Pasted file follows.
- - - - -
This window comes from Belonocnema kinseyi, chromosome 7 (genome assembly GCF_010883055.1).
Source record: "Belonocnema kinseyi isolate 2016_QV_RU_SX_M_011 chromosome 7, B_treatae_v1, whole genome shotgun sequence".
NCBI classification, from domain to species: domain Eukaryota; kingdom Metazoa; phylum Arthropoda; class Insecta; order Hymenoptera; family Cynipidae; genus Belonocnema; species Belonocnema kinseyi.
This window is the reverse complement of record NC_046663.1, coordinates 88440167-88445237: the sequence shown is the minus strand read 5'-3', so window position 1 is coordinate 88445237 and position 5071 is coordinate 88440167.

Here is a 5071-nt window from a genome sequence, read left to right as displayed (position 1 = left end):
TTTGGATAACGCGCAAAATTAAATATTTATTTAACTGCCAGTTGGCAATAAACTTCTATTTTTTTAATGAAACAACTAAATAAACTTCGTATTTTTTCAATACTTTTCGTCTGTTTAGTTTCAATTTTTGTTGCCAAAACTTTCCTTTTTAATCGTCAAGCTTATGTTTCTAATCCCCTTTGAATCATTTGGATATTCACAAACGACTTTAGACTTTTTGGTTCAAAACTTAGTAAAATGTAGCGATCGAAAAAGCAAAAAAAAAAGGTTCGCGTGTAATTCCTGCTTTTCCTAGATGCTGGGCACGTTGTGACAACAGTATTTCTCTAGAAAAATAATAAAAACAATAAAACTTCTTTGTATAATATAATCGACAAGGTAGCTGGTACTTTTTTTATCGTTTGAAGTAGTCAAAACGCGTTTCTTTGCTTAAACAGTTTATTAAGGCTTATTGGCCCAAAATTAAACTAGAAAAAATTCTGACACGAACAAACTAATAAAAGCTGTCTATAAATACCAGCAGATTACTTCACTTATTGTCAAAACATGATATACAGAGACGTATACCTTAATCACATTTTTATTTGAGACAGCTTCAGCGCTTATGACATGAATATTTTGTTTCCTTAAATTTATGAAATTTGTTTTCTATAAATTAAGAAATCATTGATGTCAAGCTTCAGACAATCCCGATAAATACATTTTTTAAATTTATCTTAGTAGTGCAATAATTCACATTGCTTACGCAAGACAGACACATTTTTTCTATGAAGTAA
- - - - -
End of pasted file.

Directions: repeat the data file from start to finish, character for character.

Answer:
This window comes from Belonocnema kinseyi, chromosome 7 (genome assembly GCF_010883055.1).
Source record: "Belonocnema kinseyi isolate 2016_QV_RU_SX_M_011 chromosome 7, B_treatae_v1, whole genome shotgun sequence".
NCBI classification, from domain to species: domain Eukaryota; kingdom Metazoa; phylum Arthropoda; class Insecta; order Hymenoptera; family Cynipidae; genus Belonocnema; species Belonocnema kinseyi.
This window is the reverse complement of record NC_046663.1, coordinates 88440167-88445237: the sequence shown is the minus strand read 5'-3', so window position 1 is coordinate 88445237 and position 5071 is coordinate 88440167.

Here is a 5071-nt window from a genome sequence, read left to right as displayed (position 1 = left end):
TTTGGATAACGCGCAAAATTAAATATTTATTTAACTGCCAGTTGGCAATAAACTTCTATTTTTTTAATGAAACAACTAAATAAACTTCGTATTTTTTCAATACTTTTCGTCTGTTTAGTTTCAATTTTTGTTGCCAAAACTTTCCTTTTTAATCGTCAAGCTTATGTTTCTAATCCCCTTTGAATCATTTGGATATTCACAAACGACTTTAGACTTTTTGGTTCAAAACTTAGTAAAATGTAGCGATCGAAAAAGCAAAAAAAAAAGGTTCGCGTGTAATTCCTGCTTTTCCTAGATGCTGGGCACGTTGTGACAACAGTATTTCTCTAGAAAAATAATAAAAACAATAAAACTTCTTTGTATAATATAATCGACAAGGTAGCTGGTACTTTTTTTATCGTTTGAAGTAGTCAAAACGCGTTTCTTTGCTTAAACAGTTTATTAAGGCTTATTGGCCCAAAATTAAACTAGAAAAAATTCTGACACGAACAAACTAATAAAAGCTGTCTATAAATACCAGCAGATTACTTCACTTATTGTCAAAACATGATATACAGAGACGTATACCTTAATCACATTTTTATTTGAGACAGCTTCAGCGCTTATGACATGAATATTTTGTTTCCTTAAATTTATGAAATTTGTTTTCTATAAATTAAGAAATCATTGATGTCAAGCTTCAGACAATCCCGATAAATACATTTTTTAAATTTATCTTAGTAGTGCAATAATTCACATTGCTTACGCAAGACAGACACATTTTTTCTATGAAGTAA